Christ: “Wherever two or more are gathered, there I am.” The point of that statement — and the point I am making here: Collective creation can be more powerful than individual creation. – Neale Donald Walsch
Lastly when you desire to manifest anything in your present reality be the source of what you desire. If you cause others to experience that which you desire to have or be then you become the source and are thus abundant in whatever your desire is. This is because it is usually easier to believe that other people may experience what you desire, more so than yourself. If your desire is for more money, cause others to have more money. Find someone who has less than you, no matter who it is, and give to them that which you desire. Offer to pay a bill for a loved one who is experiencing lack in finances, give money to a friend who could use a little extra or give generously to the person living on the streets. By causing another to have more money, you will create it in your own experience for yourself. Take a moment of gratitude each time you hold, spend or receive money; say thank you to the universe and through gratitude you will appreciate your present abundance and create room for more.
Change your perspective. Move from “I do not now have this,” to “I have always had this, and I have this now.” Then, act as if you do. Speak as if you do. Think as if you do. – Neale Donald Walsch
The Law of Perpetual Transmutation of Energy
This law states that all energy will flow into the world as physical form. The universe is set to “yes” and every thought you have is creative to some degree. You are constantly creating even on the smallest level, energy is constantly moving and your thoughts are constantly constructing reality. Whether your thoughts are in line with what you desire, or what you despise, you will have them as your experience; either in a small way like an advert on television or a big way like a life changing relationship or experience.
Energy from the formless realm is constantly flowing into the material world and taking form. This energy is limitless and inexhaustible. – Wallace D. Wattle
The best way you can work with this law is to be aware of your thoughts and begin the practice of actively choosing your thoughts, instead of living in a responsive state whereby your thoughts are a reaction to your current experience. At first this may seem difficult; to watch one’s thoughts can appear to take a lot of your mental energy. Although discipline at first takes practice eventually it becomes a practice done with ease. When you are in your first few days of working out (especially if you have never done it before) it can seem tiring and difficult, but with practice it can become a natural, daily practice. This practice of choosing your thoughts will benefit your worldly experience greatly.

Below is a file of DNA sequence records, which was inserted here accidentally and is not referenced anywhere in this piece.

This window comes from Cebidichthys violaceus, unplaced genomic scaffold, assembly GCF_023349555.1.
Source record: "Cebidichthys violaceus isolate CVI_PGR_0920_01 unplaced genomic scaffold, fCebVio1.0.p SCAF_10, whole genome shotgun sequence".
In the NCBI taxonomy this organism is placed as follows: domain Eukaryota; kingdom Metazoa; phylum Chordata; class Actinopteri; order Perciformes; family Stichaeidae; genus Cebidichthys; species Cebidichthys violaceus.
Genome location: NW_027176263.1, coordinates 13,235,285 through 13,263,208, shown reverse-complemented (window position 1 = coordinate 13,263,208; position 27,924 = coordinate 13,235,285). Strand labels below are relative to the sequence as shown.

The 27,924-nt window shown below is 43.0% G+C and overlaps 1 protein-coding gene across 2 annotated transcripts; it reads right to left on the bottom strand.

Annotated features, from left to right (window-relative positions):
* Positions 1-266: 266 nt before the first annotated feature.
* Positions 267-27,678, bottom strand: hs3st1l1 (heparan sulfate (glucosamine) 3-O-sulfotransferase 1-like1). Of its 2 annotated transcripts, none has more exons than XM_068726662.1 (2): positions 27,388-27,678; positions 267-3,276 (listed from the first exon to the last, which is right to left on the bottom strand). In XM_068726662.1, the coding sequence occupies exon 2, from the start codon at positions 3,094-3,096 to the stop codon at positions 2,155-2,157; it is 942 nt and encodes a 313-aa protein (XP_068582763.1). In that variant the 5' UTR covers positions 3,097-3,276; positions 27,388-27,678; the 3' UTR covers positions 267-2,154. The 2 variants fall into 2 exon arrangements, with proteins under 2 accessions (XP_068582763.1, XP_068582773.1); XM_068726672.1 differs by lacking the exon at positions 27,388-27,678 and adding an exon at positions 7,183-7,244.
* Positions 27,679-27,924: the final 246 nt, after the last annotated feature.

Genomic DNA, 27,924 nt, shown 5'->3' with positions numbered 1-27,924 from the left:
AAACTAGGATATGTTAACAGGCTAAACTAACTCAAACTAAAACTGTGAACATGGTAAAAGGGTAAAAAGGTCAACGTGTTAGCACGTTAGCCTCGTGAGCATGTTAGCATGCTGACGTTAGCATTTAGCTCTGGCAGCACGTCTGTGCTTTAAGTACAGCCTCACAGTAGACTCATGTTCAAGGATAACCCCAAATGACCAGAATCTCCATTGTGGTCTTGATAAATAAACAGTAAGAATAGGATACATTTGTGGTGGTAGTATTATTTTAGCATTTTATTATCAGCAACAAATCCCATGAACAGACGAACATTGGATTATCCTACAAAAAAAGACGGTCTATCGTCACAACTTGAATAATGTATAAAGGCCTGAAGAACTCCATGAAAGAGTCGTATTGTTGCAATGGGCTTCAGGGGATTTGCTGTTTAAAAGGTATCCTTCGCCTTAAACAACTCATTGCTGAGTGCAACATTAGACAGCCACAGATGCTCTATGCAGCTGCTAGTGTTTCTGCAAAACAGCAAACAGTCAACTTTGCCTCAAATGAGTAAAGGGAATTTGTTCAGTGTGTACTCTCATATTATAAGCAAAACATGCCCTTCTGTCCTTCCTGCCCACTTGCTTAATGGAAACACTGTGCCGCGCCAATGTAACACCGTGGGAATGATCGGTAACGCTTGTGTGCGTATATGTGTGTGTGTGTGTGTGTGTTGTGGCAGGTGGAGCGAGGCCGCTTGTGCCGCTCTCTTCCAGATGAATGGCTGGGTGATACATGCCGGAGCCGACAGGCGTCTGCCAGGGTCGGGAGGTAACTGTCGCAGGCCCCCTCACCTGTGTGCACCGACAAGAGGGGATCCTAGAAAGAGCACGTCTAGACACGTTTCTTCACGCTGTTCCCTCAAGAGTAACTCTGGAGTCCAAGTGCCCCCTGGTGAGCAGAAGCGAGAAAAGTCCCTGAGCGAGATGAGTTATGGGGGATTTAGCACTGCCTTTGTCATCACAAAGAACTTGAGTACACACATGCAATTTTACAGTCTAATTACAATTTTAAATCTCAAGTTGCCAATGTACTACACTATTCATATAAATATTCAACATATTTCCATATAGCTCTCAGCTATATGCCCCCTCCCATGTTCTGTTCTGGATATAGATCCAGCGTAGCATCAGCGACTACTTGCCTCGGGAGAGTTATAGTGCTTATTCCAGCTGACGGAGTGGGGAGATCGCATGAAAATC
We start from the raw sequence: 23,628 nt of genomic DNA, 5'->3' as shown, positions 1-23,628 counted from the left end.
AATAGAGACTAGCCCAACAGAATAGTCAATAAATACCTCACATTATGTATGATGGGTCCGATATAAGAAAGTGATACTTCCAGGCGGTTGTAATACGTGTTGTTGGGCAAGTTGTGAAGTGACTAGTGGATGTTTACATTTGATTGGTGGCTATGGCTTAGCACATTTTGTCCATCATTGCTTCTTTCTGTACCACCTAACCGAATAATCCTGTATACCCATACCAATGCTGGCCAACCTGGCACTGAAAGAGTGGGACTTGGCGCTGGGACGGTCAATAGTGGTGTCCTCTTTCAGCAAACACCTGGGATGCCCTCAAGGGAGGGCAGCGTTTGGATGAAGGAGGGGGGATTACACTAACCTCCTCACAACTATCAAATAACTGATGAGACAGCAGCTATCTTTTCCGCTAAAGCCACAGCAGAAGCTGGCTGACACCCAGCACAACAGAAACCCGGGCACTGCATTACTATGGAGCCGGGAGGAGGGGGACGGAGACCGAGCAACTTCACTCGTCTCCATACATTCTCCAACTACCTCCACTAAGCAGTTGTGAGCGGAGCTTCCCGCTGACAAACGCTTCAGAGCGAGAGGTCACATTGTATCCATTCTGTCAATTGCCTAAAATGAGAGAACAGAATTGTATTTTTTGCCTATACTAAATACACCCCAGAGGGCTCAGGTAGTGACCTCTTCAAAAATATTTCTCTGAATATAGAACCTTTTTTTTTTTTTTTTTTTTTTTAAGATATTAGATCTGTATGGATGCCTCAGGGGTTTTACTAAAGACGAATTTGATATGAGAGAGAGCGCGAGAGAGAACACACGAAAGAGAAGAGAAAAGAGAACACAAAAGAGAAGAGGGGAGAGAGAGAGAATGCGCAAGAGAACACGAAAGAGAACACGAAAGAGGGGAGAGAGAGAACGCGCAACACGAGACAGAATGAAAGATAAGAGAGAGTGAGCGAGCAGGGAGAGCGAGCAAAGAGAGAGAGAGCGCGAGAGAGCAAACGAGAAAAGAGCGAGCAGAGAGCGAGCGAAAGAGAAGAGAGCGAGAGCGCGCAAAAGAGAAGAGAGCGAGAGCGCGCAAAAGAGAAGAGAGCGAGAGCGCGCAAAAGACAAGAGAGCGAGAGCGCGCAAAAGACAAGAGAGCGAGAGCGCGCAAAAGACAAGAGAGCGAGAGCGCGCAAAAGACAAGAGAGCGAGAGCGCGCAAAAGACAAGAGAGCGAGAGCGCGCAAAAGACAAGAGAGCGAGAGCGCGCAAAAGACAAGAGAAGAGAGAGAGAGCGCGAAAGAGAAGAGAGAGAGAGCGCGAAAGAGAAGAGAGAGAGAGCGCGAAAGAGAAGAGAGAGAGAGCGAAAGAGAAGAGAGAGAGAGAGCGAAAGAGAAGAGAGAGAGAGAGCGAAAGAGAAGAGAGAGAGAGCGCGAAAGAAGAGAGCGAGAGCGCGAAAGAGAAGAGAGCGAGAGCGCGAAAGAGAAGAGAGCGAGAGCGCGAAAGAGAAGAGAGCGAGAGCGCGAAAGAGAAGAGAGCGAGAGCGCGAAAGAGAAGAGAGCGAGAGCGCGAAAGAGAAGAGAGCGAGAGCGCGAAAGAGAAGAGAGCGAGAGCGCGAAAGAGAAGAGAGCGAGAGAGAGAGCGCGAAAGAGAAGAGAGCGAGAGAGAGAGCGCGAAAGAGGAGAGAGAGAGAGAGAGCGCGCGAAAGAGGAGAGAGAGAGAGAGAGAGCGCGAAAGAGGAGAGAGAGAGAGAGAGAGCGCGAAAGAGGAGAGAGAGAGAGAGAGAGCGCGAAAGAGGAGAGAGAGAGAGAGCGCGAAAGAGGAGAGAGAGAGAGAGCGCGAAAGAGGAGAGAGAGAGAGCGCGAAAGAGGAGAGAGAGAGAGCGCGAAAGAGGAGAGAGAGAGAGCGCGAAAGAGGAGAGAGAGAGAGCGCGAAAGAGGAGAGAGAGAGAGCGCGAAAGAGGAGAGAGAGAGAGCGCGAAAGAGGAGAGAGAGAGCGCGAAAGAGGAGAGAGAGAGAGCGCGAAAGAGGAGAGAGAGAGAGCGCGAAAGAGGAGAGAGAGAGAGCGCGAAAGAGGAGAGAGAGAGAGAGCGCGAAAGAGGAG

When your thoughts are consistent, the law of energy will work clearly in your life.
It is the primary or dominant thoughts in your mind that are able to be used by this law, to turn energy into form. You can choose joy or peace in each moment by actively choosing your thoughts and if your consistent in these for long enough you will create in you the new belief that this active thought is your experience. Think it long enough that you believe it.
The Law of Relativity
This law states that what we perceive as real, can only be so by comparison to what surrounds it. Good and bad are relative terms, dependent purely on the definition of the other. Without this level of comparison everything would simply be, and behind the illusion this is exactly how it is, however with the law of relativity we are able to know the full spectrum of ourselves. If our soul’s desire is to know itself as the healer, then there must be someone with whom to heal, else the healer does not exist. Even the master healer holds her status because she empowers others to become their own healers.
Nothing in life has meaning except for the meaning we give it. – Anon
The law of relativity has many benefits, but in regards to the language and judgements we choose it can be used in a way that is harmful and divisive to humanity. Replace judgement with understanding, make it your prerogative to understand another instead. This allows you to use the law in a beneficial way; not only will you be practicing non-judgement which will help you to see our divine oneness but you will also see this person or action as your teacher. They will be a sign post for what your soul is not trying to be, therefore by relative comparison showing your true self to you. When you see examples of what you are not, or what you do not wish to be, you can move away from that, and be inspired to be the change you desire to see in the world. Work with this law to see and be the truest version of yourself.